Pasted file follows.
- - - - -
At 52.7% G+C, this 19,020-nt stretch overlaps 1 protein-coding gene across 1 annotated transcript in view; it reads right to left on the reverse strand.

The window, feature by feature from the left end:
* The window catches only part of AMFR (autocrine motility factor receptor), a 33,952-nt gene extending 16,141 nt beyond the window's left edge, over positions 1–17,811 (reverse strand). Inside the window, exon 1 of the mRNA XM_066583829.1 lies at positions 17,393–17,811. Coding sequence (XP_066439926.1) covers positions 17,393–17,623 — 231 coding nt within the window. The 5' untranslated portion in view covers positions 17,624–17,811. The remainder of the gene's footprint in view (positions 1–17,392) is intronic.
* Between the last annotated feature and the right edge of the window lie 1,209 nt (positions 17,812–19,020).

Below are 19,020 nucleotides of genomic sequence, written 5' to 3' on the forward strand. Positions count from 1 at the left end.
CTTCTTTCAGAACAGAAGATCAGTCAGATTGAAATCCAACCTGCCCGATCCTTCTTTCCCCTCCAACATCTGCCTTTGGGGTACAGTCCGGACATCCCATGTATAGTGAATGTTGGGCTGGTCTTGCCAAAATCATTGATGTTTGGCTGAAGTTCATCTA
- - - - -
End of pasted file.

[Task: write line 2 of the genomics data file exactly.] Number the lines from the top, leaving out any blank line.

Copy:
The window, feature by feature from the left end: